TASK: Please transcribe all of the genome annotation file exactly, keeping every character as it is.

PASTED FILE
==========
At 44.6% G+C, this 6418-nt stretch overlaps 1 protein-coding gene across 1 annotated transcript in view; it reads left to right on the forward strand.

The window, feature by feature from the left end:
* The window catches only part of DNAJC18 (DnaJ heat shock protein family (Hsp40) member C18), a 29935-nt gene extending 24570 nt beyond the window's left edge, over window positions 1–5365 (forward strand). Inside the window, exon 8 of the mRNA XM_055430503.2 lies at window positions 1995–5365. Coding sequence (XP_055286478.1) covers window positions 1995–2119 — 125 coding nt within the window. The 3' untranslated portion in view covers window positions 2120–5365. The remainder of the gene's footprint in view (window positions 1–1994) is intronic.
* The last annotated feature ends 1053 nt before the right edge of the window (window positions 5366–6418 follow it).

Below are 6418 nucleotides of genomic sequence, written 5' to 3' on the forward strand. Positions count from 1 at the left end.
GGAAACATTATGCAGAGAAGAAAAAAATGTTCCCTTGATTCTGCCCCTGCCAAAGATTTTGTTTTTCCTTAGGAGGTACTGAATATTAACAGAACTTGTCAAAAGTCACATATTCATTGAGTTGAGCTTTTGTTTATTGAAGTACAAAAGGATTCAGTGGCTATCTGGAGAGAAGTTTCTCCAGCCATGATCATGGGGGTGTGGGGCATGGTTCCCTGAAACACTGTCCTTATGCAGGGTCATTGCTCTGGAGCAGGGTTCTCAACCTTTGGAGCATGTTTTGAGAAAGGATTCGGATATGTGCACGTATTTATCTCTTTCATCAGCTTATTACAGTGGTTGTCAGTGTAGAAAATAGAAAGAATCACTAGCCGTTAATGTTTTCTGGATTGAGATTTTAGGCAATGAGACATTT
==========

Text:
At 44.6% G+C, this 6418-nt stretch overlaps 1 protein-coding gene across 1 annotated transcript in view; it reads left to right on the forward strand.

The window, feature by feature from the left end:
* The window catches only part of DNAJC18 (DnaJ heat shock protein family (Hsp40) member C18), a 29935-nt gene extending 24570 nt beyond the window's left edge, over window positions 1–5365 (forward strand). Inside the window, exon 8 of the mRNA XM_055430503.2 lies at window positions 1995–5365. Coding sequence (XP_055286478.1) covers window positions 1995–2119 — 125 coding nt within the window. The 3' untranslated portion in view covers window positions 2120–5365. The remainder of the gene's footprint in view (window positions 1–1994) is intronic.
* The last annotated feature ends 1053 nt before the right edge of the window (window positions 5366–6418 follow it).

Below are 6418 nucleotides of genomic sequence, written 5' to 3' on the forward strand. Positions count from 1 at the left end.
GGAAACATTATGCAGAGAAGAAAAAAATGTTCCCTTGATTCTGCCCCTGCCAAAGATTTTGTTTTTCCTTAGGAGGTACTGAATATTAACAGAACTTGTCAAAAGTCACATATTCATTGAGTTGAGCTTTTGTTTATTGAAGTACAAAAGGATTCAGTGGCTATCTGGAGAGAAGTTTCTCCAGCCATGATCATGGGGGTGTGGGGCATGGTTCCCTGAAACACTGTCCTTATGCAGGGTCATTGCTCTGGAGCAGGGTTCTCAACCTTTGGAGCATGTTTTGAGAAAGGATTCGGATATGTGCACGTATTTATCTCTTTCATCAGCTTATTACAGTGGTTGTCAGTGTAGAAAATAGAAAGAATCACTAGCCGTTAATGTTTTCTGGATTGAGATTTTAGGCAATGAGACATTT